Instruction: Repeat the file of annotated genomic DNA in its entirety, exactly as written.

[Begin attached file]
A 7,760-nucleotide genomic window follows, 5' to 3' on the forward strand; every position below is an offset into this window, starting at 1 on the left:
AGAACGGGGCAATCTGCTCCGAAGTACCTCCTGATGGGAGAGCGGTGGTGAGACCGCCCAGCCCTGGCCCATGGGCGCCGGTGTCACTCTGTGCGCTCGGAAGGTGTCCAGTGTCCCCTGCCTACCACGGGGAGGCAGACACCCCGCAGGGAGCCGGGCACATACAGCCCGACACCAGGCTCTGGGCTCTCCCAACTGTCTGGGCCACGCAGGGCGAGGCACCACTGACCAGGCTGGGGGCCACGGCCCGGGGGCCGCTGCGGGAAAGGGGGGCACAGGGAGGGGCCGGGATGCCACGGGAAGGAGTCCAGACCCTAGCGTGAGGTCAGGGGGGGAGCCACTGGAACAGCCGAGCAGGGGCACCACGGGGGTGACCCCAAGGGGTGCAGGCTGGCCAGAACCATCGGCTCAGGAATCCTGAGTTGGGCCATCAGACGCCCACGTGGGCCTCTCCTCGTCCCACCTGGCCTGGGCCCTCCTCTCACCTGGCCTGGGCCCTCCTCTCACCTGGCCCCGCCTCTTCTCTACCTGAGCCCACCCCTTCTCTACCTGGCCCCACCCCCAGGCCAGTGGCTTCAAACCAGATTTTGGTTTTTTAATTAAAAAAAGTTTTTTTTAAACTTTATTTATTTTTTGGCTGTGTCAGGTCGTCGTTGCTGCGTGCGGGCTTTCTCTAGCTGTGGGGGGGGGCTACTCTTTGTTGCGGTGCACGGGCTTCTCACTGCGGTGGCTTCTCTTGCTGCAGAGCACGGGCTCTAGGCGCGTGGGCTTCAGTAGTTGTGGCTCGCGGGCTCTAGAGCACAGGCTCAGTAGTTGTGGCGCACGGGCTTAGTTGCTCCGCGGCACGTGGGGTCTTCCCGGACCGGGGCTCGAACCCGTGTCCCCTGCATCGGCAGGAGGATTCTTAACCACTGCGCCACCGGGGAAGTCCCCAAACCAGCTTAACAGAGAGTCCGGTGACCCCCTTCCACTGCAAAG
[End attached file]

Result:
A 7,760-nucleotide genomic window follows, 5' to 3' on the forward strand; every position below is an offset into this window, starting at 1 on the left:
AGAACGGGGCAATCTGCTCCGAAGTACCTCCTGATGGGAGAGCGGTGGTGAGACCGCCCAGCCCTGGCCCATGGGCGCCGGTGTCACTCTGTGCGCTCGGAAGGTGTCCAGTGTCCCCTGCCTACCACGGGGAGGCAGACACCCCGCAGGGAGCCGGGCACATACAGCCCGACACCAGGCTCTGGGCTCTCCCAACTGTCTGGGCCACGCAGGGCGAGGCACCACTGACCAGGCTGGGGGCCACGGCCCGGGGGCCGCTGCGGGAAAGGGGGGCACAGGGAGGGGCCGGGATGCCACGGGAAGGAGTCCAGACCCTAGCGTGAGGTCAGGGGGGGAGCCACTGGAACAGCCGAGCAGGGGCACCACGGGGGTGACCCCAAGGGGTGCAGGCTGGCCAGAACCATCGGCTCAGGAATCCTGAGTTGGGCCATCAGACGCCCACGTGGGCCTCTCCTCGTCCCACCTGGCCTGGGCCCTCCTCTCACCTGGCCTGGGCCCTCCTCTCACCTGGCCCCGCCTCTTCTCTACCTGAGCCCACCCCTTCTCTACCTGGCCCCACCCCCAGGCCAGTGGCTTCAAACCAGATTTTGGTTTTTTAATTAAAAAAAGTTTTTTTTAAACTTTATTTATTTTTTGGCTGTGTCAGGTCGTCGTTGCTGCGTGCGGGCTTTCTCTAGCTGTGGGGGGGGGCTACTCTTTGTTGCGGTGCACGGGCTTCTCACTGCGGTGGCTTCTCTTGCTGCAGAGCACGGGCTCTAGGCGCGTGGGCTTCAGTAGTTGTGGCTCGCGGGCTCTAGAGCACAGGCTCAGTAGTTGTGGCGCACGGGCTTAGTTGCTCCGCGGCACGTGGGGTCTTCCCGGACCGGGGCTCGAACCCGTGTCCCCTGCATCGGCAGGAGGATTCTTAACCACTGCGCCACCGGGGAAGTCCCCAAACCAGCTTAACAGAGAGTCCGGTGACCCCCTTCCACTGCAAAG